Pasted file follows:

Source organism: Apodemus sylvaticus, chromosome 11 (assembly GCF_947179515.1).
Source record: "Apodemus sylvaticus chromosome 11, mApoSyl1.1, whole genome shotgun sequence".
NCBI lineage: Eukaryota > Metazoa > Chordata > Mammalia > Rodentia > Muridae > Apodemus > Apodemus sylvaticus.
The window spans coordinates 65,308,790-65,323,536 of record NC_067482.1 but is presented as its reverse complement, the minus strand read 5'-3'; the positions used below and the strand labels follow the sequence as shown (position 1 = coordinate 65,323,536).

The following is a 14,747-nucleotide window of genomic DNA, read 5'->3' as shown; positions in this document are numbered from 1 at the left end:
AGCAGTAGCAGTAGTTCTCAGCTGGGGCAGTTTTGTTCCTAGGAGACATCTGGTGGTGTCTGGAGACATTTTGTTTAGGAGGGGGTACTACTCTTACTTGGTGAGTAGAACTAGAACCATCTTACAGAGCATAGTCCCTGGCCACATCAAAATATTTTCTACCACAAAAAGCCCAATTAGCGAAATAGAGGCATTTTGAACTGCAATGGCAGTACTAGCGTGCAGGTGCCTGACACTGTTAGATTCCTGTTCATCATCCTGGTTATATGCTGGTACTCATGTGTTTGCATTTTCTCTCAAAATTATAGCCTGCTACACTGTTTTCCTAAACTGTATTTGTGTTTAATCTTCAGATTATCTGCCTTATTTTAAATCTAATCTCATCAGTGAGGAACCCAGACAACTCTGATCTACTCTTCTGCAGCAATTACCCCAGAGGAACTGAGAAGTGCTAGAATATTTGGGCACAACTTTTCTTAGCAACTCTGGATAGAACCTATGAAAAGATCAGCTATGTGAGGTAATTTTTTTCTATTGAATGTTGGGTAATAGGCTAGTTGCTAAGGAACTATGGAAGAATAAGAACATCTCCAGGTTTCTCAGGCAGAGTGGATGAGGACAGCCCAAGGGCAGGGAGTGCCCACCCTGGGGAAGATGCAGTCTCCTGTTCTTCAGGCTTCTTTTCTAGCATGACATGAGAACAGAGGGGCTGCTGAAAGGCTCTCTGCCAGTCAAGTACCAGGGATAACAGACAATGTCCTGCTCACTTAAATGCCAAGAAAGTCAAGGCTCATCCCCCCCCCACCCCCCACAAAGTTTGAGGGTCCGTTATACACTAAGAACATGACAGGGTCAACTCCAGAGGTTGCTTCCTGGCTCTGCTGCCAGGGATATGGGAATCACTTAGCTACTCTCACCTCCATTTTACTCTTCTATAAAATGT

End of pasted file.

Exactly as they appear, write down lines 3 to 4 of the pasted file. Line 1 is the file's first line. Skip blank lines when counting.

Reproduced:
NCBI lineage: Eukaryota > Metazoa > Chordata > Mammalia > Rodentia > Muridae > Apodemus > Apodemus sylvaticus.
The window spans coordinates 65,308,790-65,323,536 of record NC_067482.1 but is presented as its reverse complement, the minus strand read 5'-3'; the positions used below and the strand labels follow the sequence as shown (position 1 = coordinate 65,323,536).